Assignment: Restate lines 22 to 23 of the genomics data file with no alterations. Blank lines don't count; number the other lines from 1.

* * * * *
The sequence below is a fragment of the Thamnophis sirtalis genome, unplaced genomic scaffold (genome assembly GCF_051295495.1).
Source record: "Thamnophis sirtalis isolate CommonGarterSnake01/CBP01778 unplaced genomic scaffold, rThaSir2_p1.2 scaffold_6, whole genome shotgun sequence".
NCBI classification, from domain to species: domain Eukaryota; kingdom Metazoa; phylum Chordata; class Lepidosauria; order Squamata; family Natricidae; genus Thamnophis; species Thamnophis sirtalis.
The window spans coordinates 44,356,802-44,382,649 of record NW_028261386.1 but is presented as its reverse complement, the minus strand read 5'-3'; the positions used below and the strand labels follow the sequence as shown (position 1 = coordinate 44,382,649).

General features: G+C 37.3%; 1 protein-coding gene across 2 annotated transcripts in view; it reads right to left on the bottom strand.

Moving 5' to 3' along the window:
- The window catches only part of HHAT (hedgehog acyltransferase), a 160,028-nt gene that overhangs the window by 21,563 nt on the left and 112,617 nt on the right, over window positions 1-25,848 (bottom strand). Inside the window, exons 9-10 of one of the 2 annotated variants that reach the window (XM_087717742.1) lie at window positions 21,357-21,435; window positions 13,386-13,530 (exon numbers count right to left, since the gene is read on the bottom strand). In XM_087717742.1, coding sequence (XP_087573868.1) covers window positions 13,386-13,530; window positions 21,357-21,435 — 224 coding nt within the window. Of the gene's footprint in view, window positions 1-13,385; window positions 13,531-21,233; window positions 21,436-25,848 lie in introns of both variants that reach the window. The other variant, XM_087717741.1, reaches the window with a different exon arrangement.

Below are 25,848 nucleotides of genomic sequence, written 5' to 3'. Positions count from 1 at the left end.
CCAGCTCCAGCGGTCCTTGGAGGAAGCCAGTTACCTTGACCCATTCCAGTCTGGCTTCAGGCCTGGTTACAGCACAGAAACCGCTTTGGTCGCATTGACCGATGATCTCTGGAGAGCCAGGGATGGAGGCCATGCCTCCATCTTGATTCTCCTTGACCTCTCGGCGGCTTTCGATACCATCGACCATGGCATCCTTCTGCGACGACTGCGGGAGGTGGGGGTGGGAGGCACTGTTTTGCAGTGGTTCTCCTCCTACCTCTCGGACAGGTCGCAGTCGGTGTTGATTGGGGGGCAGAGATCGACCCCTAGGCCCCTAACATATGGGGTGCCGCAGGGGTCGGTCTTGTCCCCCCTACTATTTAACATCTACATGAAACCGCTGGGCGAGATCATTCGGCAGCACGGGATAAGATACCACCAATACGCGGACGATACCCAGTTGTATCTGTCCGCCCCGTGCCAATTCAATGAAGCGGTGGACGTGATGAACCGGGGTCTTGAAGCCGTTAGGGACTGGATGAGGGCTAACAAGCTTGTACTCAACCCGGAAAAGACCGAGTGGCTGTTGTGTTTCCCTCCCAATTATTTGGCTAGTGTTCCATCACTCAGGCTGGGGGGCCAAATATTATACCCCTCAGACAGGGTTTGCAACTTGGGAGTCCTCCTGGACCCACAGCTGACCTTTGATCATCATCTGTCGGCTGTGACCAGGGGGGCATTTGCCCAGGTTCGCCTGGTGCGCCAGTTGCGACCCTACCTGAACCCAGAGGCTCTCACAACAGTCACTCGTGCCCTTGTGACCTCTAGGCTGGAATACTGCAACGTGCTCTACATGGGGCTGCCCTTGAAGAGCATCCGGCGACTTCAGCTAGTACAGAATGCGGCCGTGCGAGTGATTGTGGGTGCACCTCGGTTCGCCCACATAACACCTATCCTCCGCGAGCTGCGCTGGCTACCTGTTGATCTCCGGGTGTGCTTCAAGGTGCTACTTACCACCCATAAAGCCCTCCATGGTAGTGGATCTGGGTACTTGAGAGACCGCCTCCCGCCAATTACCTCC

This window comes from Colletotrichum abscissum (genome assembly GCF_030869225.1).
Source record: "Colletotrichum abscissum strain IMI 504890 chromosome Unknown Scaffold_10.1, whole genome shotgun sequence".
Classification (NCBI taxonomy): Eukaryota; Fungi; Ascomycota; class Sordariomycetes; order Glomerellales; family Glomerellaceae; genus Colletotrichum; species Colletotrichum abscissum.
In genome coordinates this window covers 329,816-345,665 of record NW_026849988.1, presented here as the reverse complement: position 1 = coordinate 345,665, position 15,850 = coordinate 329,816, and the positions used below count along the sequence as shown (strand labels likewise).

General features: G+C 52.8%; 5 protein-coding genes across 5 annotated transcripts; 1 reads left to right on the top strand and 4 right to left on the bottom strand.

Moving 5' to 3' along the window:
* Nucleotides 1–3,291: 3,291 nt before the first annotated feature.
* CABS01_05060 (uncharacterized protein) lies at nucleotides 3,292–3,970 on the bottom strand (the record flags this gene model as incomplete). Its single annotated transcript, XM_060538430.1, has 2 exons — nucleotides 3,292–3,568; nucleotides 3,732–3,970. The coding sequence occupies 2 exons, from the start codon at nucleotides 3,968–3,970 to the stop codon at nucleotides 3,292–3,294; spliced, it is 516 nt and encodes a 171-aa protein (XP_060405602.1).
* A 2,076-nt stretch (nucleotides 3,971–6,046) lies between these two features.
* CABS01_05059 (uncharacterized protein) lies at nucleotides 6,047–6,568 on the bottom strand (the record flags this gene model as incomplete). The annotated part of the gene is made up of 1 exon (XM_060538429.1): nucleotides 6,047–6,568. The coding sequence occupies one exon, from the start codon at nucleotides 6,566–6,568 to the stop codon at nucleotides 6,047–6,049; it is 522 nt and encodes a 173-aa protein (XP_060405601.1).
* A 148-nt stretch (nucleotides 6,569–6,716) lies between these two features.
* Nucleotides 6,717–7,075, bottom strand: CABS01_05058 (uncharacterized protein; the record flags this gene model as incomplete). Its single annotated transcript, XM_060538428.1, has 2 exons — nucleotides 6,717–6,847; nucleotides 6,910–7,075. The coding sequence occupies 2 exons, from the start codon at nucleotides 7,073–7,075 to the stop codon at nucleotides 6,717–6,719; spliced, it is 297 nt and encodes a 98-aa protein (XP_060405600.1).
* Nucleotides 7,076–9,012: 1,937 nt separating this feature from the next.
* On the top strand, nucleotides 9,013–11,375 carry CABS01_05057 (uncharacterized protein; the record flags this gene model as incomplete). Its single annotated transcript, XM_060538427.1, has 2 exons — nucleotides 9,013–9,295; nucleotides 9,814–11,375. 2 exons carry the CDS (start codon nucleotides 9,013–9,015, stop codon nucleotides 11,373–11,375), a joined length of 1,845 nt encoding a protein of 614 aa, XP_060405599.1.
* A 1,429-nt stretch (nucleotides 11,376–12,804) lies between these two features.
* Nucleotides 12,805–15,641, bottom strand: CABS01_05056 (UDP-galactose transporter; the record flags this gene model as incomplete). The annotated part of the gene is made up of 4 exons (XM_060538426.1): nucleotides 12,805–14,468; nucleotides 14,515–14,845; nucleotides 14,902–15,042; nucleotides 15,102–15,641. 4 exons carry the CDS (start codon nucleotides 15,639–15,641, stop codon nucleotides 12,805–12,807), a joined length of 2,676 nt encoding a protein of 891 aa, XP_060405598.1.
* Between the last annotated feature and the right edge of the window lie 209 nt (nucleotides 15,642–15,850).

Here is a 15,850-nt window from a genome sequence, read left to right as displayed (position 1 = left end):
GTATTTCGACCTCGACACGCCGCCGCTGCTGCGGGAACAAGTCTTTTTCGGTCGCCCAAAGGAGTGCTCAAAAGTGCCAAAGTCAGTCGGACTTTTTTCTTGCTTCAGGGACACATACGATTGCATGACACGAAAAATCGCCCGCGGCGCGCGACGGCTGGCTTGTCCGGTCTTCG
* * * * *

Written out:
* Nucleotides 7,076–9,012: 1,937 nt separating this feature from the next.
* On the top strand, nucleotides 9,013–11,375 carry CABS01_05057 (uncharacterized protein; the record flags this gene model as incomplete). Its single annotated transcript, XM_060538427.1, has 2 exons — nucleotides 9,013–9,295; nucleotides 9,814–11,375. 2 exons carry the CDS (start codon nucleotides 9,013–9,015, stop codon nucleotides 11,373–11,375), a joined length of 1,845 nt encoding a protein of 614 aa, XP_060405599.1.